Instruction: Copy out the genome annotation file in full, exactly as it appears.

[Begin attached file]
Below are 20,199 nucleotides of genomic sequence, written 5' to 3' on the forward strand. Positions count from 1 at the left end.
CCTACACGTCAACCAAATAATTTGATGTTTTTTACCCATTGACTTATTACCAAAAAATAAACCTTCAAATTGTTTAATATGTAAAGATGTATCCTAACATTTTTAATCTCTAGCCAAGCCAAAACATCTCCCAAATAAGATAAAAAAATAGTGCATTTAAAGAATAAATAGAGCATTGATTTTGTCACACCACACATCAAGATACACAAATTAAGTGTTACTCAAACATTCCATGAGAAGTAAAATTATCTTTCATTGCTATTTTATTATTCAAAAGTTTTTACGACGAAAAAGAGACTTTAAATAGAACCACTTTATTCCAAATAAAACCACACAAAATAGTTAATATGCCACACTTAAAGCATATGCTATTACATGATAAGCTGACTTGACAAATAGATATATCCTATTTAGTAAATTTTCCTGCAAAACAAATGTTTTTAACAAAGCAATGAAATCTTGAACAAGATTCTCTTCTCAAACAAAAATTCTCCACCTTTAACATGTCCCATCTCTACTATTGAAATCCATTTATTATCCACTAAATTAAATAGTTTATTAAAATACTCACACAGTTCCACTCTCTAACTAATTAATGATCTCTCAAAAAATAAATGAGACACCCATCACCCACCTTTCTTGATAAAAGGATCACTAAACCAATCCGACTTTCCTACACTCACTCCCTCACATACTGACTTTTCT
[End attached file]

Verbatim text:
Below are 20,199 nucleotides of genomic sequence, written 5' to 3' on the forward strand. Positions count from 1 at the left end.
CCTACACGTCAACCAAATAATTTGATGTTTTTTACCCATTGACTTATTACCAAAAAATAAACCTTCAAATTGTTTAATATGTAAAGATGTATCCTAACATTTTTAATCTCTAGCCAAGCCAAAACATCTCCCAAATAAGATAAAAAAATAGTGCATTTAAAGAATAAATAGAGCATTGATTTTGTCACACCACACATCAAGATACACAAATTAAGTGTTACTCAAACATTCCATGAGAAGTAAAATTATCTTTCATTGCTATTTTATTATTCAAAAGTTTTTACGACGAAAAAGAGACTTTAAATAGAACCACTTTATTCCAAATAAAACCACACAAAATAGTTAATATGCCACACTTAAAGCATATGCTATTACATGATAAGCTGACTTGACAAATAGATATATCCTATTTAGTAAATTTTCCTGCAAAACAAATGTTTTTAACAAAGCAATGAAATCTTGAACAAGATTCTCTTCTCAAACAAAAATTCTCCACCTTTAACATGTCCCATCTCTACTATTGAAATCCATTTATTATCCACTAAATTAAATAGTTTATTAAAATACTCACACAGTTCCACTCTCTAACTAATTAATGATCTCTCAAAAAATAAATGAGACACCCATCACCCACCTTTCTTGATAAAAGGATCACTAAACCAATCCGACTTTCCTACACTCACTCCCTCACATACTGACTTTTCT